Nate Richert Reveals Why ‘Sabrina The Teenage Witch’ Fans Should *Really* Love Harvey Kinkle

by Megan Walsh

Ever wonder what your favorite childhood stars are doing now? Same. In Romper’s new series Claim to Fame, we’re bringing you exclusive interviews with the faces of the past, contextualizing them in the present, and finding out what they’ve learned from their claim to fame.

As the high school sweetheart in Sabrina the Teenage Witch, Harvey Kinkle was adored by nearly every fan of the show. Time hasn't dulled that devotion; even now I have friends who are eager to rhapsodize about Harvey whenever the series comes up in conversation. So what is it exactly that makes this character resonate so strongly with fans? There's no better person to answer that question than the man himself. Nate Richert, who played Harvey from 1996 to 2003, recently spoke with Romper and revealed one possible reason why Sabrina the Teenage Witch fans loved Harvey so much — and it wasn't just because of the floppy '90s hair and cartilage piercing. It was because Harvey and Sabrina's relationship wasn't quite as standard as it may seem at first glance.

Richert grew up in St. Paul, Minnesota and started acting when he was very young, landing commercials and print work as a kid before deciding to make the move to Los Angeles at 17 years old. After one pilot fizzled, Richert landed the role of Harvey, which proved to be an unexpected success. The sudden fame landed him in the pages of Tiger Beat and solidified his place as one of the very best fictional boyfriends of the decade.

I loved being the damsel in distress.

That kind of adoration would go to anyone's head, but Richert admits that he was unaware of his heartthrob status. "Honestly, I was pretty oblivious to that," he recalls. "I was pretty unaware of that aspect of it until the internet, Facebook, really." In the mid-90s there was no social media account to maintain or Google alerts that couldn't be avoided, which gave Richert some distance from fans and his own celebrity. That seems rather fitting since Harvey himself would probably be similarly unaware.

Nate Richert with Michael Peña and Lindsay Sloane

Richert remembers seeing Teen Beat in the grocery store when he was a kid, but says he didn't think much of them at the time. Even after he was being featured in those kinds of magazines himself, they didn't have much of an impact on his daily life. "I assumed it's good publicity for the show," he says. "That's as far as I thought it through."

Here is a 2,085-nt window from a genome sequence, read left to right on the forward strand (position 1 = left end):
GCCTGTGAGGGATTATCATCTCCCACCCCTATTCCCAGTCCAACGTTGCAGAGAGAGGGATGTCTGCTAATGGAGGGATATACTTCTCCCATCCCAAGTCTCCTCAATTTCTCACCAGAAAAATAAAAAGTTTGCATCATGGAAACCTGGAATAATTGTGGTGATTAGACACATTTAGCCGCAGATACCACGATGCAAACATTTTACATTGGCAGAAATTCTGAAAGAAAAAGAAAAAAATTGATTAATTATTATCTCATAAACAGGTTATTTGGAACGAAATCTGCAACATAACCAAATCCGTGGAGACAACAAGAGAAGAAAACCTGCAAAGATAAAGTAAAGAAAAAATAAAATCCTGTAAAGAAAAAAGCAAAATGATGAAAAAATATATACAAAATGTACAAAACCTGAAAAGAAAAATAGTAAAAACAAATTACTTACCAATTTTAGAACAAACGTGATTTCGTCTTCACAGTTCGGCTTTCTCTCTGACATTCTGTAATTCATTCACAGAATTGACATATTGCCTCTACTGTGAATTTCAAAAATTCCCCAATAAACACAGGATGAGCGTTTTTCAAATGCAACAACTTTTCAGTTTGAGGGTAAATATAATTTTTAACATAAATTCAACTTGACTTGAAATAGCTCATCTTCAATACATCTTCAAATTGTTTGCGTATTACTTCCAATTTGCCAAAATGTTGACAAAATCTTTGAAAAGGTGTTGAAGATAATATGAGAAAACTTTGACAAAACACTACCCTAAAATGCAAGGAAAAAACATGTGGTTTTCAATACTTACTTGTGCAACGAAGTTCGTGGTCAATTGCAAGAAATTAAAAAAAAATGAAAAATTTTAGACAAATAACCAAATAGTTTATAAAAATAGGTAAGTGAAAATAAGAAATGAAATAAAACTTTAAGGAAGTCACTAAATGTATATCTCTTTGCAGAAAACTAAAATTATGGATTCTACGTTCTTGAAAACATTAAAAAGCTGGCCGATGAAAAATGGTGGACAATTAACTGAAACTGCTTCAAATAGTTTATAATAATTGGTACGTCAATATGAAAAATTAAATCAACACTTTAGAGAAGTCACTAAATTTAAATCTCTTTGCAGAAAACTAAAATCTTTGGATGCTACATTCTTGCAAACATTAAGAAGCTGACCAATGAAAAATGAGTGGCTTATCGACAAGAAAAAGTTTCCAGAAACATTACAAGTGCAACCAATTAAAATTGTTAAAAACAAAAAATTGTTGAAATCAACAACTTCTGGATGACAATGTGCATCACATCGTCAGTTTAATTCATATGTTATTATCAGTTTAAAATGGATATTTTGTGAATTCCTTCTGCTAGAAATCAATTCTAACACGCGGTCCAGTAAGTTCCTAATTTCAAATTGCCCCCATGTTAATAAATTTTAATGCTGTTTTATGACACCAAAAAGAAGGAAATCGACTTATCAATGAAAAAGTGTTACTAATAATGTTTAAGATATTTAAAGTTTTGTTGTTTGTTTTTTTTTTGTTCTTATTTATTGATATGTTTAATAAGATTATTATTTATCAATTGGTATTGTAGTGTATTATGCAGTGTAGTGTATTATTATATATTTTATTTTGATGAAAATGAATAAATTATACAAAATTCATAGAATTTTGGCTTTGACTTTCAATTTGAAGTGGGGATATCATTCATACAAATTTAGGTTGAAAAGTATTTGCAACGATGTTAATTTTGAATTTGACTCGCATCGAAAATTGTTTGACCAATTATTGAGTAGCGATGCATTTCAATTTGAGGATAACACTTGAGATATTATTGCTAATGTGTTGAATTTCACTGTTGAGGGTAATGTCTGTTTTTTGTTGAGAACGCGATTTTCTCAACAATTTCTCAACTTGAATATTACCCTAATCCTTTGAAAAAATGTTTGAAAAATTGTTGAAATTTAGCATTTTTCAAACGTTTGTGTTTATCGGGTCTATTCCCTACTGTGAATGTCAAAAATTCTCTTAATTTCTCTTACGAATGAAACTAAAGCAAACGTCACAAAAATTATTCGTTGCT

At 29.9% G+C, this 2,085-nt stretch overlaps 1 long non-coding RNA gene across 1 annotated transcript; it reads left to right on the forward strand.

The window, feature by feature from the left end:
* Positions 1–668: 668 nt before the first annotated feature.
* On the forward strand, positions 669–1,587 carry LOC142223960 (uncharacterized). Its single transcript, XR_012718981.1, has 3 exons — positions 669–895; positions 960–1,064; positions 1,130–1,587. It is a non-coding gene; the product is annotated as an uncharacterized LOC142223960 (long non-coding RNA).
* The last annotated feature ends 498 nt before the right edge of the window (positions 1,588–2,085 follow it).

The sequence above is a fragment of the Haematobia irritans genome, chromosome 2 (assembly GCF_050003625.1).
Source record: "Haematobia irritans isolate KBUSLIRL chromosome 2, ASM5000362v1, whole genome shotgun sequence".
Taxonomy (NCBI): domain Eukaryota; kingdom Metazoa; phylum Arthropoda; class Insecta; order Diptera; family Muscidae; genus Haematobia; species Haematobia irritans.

But while he didn't dwell on his own fame, there was definitely one aspect of the show that caught his attention: how forward-thinking it was, especially when it came to inverting traditional gender roles. "At that time, I think it took a lot of people by surprise, this role reversal," Richert explains. "And I thought it was great." It's easy to be dismissive of Sabrina because it was so campy and broad, with an animatronic cat and plotlines that revolved around pancake addiction, but it had an influence on young girls that can't be discounted — and Harvey was a big part of that. For many, he became something of an ideal and that may be directly tied into his unusual position in the narrative.

Nate Richert with Phil Fondacaro

Sure, Harvey was sweet and cute, but the affection fans have for him goes beyond the superficial. What was especially interesting about Harvey was that he was a love interest first and foremost to show's titular spell-caster, which isn't necessarily the kind of role male characters usually fulfill (usually they're the ones doing the saving). Perhaps the fact that the series was created by a woman, Nell Scovell, influenced both how female-led it was and the way it upended stereotypes, resulting in Harvey being a different kind of TV boyfriend. Sabrina was the hero and Harvey was there to serve her story. He reassured her, he cheered her on, and he was there to be rescued. It was a refreshing dynamic to see even in the girl power '90s, and it was something Richert appreciated too.

I loved being the damsel in distress. With the magic, there were so many predicaments that you could be put in, that really play that role reversal, which — today it's pretty standard, I hope. To have the strong, female lead who has to rescue the boy in distress. That was a big thing at the time.

Strong female heroes became more and more popular throughout the '90s (just look at Buffy Summers!) but having a male character take on a traditional, almost thankless "girlfriend" role is still fairly unique even today. As someone who grew up in the '90s, it was important to see a young male lead who was kind, respectful, and happy to have his girlfriend in the spotlight. And characters like Harvey are good representation for boys, too: they show kids of any gender that there isn't just one narrow box you have to fit into. Girls can be heroic and do it all. Boys can be supportive. Harvey may be the perfect love interest but he wasn't a typical one. And that might be one reason why Sabrina fans became so attached to him.

Nate Richert with Caroline Rhea

Since his time on Sabrina, Richert has devoted a lot of his time to pursuing music; he keeps fans updated about any new developments in his career on his website. But he also remains interested in acting. In fact, he would even be up for revisiting Sabrina if the opportunity arose. When asked if he'd ever want to appear in the upcoming Netflix reboot of the show, he says, "Oh, sure, of course I would. That would be so much fun." He has an idea of how he could fit in with the new version's much creepier tone, too: "If I just popped up as a murderer or something, you know, nobody would recognize me."

Fans of Harvey Kinkle would definitely be thrilled to see him again, even if the context is far removed from his days of playing the dreamy "damsel" we all came to know and love.